If Herbert expected to see Andy exhibit fear or alarm, he was not gratified. Our hero, on the other hand, looked provokingly indifferent.
"Don't you think you could get me off, Herbert?" asked Andy, with a smile, which the young aristocrat did not quite understand.
"If you will beg my pardon before the boys for what you did," he said, magnanimously, "I won't do anything about it."
"That is very kind. I suppose you will be willing to ask my pardon first for striking me with the broom and calling me bad names."
"No, I won't. I only did and said what was proper."
"Then you won't get any apology out of me," returned Andy.
"You will lose your place, and have to leave school."
"I don't think I shall."
"My father will have you turned out, and another janitor appointed."
"The janitor is not appointed by the trustees. Dr. Euclid always appoints the janitor."
This was news to Herbert. He had rather a vague idea of the powers of the trustees, and fancied that their authority extended to the appointment of so subordinate a person as the janitor.
"It doesn't make any difference," he declared, recovering himself. "The doctor will have to dismiss you, whether he wants to or not."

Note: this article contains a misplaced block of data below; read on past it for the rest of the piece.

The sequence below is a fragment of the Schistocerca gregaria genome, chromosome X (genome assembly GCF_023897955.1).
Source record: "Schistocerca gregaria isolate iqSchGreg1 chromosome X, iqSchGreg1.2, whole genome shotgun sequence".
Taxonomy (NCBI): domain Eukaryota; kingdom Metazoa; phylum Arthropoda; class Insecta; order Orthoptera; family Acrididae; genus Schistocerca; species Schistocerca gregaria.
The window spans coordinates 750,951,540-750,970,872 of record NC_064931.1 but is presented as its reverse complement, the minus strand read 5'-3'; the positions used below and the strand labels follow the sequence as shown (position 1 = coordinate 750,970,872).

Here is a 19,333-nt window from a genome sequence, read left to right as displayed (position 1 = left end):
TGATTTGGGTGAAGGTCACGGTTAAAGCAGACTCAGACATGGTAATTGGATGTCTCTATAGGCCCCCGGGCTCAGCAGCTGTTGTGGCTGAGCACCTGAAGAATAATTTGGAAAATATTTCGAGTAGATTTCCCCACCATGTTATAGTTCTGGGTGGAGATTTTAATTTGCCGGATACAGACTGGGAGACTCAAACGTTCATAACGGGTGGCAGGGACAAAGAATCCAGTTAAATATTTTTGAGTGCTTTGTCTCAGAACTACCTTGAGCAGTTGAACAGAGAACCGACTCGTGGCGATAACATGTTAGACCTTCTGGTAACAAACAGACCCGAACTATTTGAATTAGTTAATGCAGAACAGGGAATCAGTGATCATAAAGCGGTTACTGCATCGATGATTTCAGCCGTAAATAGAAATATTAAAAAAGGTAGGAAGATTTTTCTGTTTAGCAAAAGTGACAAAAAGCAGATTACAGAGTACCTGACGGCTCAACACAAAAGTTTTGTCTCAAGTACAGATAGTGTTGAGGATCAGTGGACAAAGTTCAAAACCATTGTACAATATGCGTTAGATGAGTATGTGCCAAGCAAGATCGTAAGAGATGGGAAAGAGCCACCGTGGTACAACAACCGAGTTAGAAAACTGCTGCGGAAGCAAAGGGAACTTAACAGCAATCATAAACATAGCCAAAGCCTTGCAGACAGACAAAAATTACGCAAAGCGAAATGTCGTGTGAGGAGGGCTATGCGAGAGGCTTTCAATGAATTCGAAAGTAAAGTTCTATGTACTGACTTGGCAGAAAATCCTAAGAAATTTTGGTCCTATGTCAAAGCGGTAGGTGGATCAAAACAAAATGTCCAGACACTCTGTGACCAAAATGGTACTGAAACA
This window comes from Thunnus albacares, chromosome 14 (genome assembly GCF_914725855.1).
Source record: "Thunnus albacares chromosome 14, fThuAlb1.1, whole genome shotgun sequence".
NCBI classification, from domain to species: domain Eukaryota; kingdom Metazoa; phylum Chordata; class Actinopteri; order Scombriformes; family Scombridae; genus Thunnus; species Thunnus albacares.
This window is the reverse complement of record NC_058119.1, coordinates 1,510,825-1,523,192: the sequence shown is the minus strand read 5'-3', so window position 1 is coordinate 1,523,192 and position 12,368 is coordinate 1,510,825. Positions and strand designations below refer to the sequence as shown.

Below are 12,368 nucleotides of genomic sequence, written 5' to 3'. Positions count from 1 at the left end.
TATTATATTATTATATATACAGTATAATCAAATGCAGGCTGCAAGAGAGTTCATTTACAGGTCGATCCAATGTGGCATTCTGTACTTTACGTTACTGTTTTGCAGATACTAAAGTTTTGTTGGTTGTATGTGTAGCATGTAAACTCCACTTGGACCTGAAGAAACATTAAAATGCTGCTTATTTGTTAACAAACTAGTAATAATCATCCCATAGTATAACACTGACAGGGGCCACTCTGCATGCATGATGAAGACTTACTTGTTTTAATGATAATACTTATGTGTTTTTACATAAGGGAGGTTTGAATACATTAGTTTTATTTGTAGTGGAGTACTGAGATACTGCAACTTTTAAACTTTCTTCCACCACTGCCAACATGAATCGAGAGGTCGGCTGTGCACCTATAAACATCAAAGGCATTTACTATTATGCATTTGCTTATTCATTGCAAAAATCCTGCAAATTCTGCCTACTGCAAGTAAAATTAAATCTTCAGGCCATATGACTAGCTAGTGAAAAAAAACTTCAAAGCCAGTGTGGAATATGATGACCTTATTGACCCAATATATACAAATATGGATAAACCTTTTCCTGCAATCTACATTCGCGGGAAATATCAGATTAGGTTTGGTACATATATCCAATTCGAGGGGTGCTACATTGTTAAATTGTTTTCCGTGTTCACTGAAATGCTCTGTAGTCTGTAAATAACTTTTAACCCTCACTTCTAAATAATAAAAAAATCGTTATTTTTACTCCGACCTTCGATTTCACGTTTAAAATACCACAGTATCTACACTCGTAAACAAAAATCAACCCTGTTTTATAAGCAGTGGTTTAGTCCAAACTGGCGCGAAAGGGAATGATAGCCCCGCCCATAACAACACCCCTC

"You speak very positively," rejoined Andy, with a contemptuous smile, which Herbert resented.
"You'll find it's no laughing matter," said Herbert, hotly. "For a poor boy, you put on altogether too many airs."
Andy's manner changed.
"Herbert Ross," he said, "I've listened to your talk because it amused me, but I've heard enough of it. The only boy in school who puts on airs is yourself, and I, for one, don't mean to stand your impudence. Your father may be a very important person, but you are not. All your talk about Dr. Euclid's losing his place is ridiculous. You can go and talk to the doctor on the subject if you think it best."
Here Andy turned on his heel, and called out to Frank Cooper:
"Have a catch, Frank?"
The two boys began to throw a ball to each other, by way of improving their practice, for both belonged to a baseball club, and Andy's special and favorite position was that of catcher.
"You seem to have considerable business with Herbert Ross," said Frank. "I thought we should have no time for practice."
"Herbert thinks he has business with me," he said.
"I shouldn't think it was very pleasant business, by the way he looks," said Frank.
Andy smiled, but said nothing.
None of the boys had been present when the little difficulty of the morning took place, and he thought it not worth mentioning.
When Herbert left school at the close of the afternoon session, he was fully resolved to make it hot for the young janitor, and for Dr. Euclid, whose censure he had again incurred for a faulty Greek recitation.